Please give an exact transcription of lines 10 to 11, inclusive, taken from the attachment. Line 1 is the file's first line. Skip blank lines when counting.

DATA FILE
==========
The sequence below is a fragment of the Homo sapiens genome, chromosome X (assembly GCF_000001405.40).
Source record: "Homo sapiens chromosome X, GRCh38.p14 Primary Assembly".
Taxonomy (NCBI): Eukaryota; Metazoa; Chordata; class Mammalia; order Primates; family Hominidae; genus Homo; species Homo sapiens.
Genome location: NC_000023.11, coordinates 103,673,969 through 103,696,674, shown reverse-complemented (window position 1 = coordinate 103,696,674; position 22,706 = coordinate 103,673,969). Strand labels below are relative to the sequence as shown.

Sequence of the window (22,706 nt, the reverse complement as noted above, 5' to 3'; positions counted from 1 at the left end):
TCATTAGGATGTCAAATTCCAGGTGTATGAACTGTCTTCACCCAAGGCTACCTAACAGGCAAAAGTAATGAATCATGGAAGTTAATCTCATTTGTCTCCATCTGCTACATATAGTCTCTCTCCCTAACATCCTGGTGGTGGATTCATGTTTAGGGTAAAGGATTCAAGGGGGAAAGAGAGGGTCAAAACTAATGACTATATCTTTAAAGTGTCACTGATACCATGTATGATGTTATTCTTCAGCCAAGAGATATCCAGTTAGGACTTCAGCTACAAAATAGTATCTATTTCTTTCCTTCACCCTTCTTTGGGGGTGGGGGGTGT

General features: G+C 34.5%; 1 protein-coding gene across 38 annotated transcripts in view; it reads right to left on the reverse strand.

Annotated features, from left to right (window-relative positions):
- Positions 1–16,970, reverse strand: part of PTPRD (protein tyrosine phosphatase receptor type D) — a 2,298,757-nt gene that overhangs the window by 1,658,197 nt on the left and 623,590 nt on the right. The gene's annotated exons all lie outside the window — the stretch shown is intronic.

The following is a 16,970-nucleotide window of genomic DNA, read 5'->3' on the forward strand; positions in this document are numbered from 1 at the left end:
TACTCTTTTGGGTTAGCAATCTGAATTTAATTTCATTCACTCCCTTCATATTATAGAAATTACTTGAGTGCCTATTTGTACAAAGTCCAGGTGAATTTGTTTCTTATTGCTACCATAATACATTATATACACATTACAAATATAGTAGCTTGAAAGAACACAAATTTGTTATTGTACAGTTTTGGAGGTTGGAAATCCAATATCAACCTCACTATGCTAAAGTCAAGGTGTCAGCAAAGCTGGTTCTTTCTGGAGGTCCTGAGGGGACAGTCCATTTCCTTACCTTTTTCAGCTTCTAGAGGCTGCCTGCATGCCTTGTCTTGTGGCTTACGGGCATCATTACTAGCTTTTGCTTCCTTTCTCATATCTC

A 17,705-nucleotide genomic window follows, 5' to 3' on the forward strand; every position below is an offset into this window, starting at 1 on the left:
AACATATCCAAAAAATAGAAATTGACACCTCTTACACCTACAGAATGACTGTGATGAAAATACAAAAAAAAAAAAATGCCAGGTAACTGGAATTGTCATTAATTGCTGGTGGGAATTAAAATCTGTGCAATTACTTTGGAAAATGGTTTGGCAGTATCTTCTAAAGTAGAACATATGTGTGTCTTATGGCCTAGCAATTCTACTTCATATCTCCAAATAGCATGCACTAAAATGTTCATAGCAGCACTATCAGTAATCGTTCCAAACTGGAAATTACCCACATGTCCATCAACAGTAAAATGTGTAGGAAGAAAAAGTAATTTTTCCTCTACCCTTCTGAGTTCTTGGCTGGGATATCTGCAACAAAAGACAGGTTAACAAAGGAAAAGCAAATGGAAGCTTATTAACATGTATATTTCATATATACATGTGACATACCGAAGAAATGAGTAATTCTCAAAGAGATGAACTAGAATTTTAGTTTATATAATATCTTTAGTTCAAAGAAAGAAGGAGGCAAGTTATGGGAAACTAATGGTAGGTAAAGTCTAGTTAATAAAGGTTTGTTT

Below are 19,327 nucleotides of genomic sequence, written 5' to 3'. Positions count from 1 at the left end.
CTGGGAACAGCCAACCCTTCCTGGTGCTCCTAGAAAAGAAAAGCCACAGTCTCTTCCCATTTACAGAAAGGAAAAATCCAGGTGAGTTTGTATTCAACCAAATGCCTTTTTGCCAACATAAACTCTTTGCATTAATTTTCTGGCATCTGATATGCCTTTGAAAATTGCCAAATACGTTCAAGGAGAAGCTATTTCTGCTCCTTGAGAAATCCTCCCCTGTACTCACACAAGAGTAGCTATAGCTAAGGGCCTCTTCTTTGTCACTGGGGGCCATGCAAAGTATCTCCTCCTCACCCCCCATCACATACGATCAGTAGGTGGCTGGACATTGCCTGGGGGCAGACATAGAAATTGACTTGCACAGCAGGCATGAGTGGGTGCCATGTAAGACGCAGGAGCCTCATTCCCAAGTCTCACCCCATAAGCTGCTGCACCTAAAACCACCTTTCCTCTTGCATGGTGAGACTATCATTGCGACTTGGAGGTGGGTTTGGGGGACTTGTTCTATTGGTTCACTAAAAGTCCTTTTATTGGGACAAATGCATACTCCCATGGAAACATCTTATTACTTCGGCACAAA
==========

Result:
The following is a 16,970-nucleotide window of genomic DNA, read 5'->3' on the forward strand; positions in this document are numbered from 1 at the left end:
TACTCTTTTGGGTTAGCAATCTGAATTTAATTTCATTCACTCCCTTCATATTATAGAAATTACTTGAGTGCCTATTTGTACAAAGTCCAGGTGAATTTGTTTCTTATTGCTACCATAATACATTATATACACATTACAAATATAGTAGCTTGAAAGAACACAAATTTGTTATTGTACAGTTTTGGAGGTTGGAAATCCAATATCAACCTCACTATGCTAAAGTCAAGGTGTCAGCAAAGCTGGTTCTTTCTGGAGGTCCTGAGGGGACAGTCCATTTCCTTACCTTTTTCAGCTTCTAGAGGCTGCCTGCATGCCTTGTCTTGTGGCTTACGGGCATCATTACTAGCTTTTGCTTCCTTTCTCATATCTC